Ashley Madison: A Potential Divorce Time Bomb

By: Jonathan Wolf

The Ashley Madison fiasco is another great example of why you want your family lawyer to be a social media expert. Over 37 million people reportedly signed up for Ashley Madison, a dating website for people specifically looking to cheat on their significant others, before it was hacked several weeks ago by a group calling itself the “Impact Team.” Hackers demanded company executives shut down the site or they would release the identities and sexual proclivities of its over 37 million users.
The site, whose slogan is “life is short, have an affair,” has become big business. The security breach couldn’t come at a worse time for Avid Life Media (Ashley Madison’s parent company), which was reportedly in the midst of shopping an initial public offering later this year. The company’s two other popular niche dating sites, Cougar Life and Established Men, were also reportedly breached.


While cyber security would be a top concern for any online business, one would think that it would be of paramount importance to one whose business model literally depends on enticing people to do something potentially life ruining. Now with Hackers and the company in a reported virtual stand off, millions of marriages could sadly hang in the balance in what could very well be a ticking divorce time bomb.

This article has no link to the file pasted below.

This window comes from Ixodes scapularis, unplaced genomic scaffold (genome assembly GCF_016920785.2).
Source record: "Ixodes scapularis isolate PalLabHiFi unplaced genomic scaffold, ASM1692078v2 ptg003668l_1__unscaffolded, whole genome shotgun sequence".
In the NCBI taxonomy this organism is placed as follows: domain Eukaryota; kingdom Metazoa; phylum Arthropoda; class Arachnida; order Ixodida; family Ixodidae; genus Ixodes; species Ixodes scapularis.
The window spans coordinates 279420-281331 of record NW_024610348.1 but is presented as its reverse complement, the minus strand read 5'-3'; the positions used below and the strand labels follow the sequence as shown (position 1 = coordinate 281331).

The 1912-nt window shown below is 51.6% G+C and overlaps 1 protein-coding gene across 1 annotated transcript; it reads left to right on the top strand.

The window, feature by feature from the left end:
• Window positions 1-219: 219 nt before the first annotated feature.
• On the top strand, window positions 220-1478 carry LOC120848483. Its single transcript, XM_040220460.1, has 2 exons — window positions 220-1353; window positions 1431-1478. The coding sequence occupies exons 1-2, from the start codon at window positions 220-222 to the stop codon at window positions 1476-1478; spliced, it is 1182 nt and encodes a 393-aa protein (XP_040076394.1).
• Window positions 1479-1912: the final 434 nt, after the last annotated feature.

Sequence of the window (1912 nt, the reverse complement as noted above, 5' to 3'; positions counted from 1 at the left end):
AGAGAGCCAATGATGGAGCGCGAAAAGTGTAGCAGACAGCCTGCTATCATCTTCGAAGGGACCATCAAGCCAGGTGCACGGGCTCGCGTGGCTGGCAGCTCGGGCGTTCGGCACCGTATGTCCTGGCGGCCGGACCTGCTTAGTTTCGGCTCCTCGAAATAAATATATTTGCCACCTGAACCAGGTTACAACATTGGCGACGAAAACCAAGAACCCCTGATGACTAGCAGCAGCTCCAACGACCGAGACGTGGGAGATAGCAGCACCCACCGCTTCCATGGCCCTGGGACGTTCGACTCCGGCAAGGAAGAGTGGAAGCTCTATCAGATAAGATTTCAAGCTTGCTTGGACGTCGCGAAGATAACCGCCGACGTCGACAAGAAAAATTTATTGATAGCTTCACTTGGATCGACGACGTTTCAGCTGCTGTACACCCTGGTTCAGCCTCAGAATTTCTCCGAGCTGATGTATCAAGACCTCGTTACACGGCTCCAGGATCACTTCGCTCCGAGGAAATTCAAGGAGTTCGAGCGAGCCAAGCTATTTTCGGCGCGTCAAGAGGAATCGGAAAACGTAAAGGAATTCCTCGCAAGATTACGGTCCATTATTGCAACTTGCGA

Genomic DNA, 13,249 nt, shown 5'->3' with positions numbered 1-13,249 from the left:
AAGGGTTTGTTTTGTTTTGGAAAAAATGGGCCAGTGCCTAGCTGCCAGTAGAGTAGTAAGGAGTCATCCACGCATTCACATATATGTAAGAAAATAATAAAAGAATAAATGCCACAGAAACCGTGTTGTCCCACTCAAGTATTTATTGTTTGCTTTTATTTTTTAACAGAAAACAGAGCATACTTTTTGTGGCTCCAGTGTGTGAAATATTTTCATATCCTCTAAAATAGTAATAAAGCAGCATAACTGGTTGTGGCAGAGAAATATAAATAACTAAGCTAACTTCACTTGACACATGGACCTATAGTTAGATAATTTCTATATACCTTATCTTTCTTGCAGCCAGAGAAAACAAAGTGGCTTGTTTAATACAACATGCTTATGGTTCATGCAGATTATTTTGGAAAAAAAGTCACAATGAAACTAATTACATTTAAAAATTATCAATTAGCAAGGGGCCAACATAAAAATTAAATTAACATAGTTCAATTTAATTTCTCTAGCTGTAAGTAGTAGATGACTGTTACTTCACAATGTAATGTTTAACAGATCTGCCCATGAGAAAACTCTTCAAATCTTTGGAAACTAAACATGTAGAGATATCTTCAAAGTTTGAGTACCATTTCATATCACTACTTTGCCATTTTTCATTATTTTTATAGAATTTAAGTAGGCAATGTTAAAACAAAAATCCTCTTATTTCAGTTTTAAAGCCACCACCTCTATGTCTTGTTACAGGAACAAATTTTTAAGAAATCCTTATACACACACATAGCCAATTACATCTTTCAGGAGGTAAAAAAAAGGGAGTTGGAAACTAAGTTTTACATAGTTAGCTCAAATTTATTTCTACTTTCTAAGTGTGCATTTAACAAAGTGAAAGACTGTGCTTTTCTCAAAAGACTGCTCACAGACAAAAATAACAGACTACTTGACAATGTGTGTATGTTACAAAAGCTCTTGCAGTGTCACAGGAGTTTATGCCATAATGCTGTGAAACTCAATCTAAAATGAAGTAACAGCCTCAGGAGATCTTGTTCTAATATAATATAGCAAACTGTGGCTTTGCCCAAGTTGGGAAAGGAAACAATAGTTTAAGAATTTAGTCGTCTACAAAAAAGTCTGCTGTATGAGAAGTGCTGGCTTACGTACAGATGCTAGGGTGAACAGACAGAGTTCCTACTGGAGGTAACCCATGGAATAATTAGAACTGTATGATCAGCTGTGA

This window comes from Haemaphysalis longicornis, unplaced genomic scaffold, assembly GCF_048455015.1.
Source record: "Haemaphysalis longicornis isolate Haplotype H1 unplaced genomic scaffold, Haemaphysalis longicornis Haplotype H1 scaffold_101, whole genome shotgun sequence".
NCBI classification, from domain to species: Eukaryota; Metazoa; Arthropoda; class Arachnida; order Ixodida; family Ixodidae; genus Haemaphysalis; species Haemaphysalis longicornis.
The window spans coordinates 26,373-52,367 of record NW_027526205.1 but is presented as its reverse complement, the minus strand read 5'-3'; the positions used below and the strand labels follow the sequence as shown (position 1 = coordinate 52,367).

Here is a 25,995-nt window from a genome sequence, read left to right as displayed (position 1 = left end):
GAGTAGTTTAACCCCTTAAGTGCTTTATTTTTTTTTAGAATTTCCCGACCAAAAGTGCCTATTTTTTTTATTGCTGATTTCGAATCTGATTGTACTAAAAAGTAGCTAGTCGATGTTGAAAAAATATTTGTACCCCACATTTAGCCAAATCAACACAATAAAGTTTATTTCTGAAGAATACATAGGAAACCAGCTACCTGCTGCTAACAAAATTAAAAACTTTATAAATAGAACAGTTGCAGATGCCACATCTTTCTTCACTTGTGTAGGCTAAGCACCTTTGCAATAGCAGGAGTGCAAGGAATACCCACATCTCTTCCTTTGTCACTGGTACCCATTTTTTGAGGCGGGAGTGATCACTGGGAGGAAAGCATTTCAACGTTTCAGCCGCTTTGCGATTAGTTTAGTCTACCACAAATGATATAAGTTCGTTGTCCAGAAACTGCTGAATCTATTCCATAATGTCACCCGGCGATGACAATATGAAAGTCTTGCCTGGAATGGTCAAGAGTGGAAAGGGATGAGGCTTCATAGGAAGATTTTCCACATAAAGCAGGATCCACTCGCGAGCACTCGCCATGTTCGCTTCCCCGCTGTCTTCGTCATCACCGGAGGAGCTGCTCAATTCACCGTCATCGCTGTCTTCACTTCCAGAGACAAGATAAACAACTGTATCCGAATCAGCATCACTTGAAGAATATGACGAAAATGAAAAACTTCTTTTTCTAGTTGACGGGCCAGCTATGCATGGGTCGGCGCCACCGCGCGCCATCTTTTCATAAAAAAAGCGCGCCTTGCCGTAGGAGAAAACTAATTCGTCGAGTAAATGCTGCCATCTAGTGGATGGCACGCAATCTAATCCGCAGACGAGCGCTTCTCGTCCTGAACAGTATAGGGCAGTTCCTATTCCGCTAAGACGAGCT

In Tennessee, adultery is proven by establishing opportunity and inclination. Gilliam v. Gilliam, 776 S.W.2d 81, 84 (Tenn. Ct. App. 1988). Further, Adultery can be proven by circumstantial evidence without direct proof of illicit intercourse. Canning vs. Canning [59 Tenn.App. 678], 443 S.W.2d 502 (Tenn.App.1968). While the hack will assuredly prompt conversations among spouses, lawyers, and cyber security experts, the Ashley Madison Fiasco isn’t just a wake-up call for the adulterous among us. Everyone should be aware that once something is published on the Internet, it is most likely out there forever.

Categories: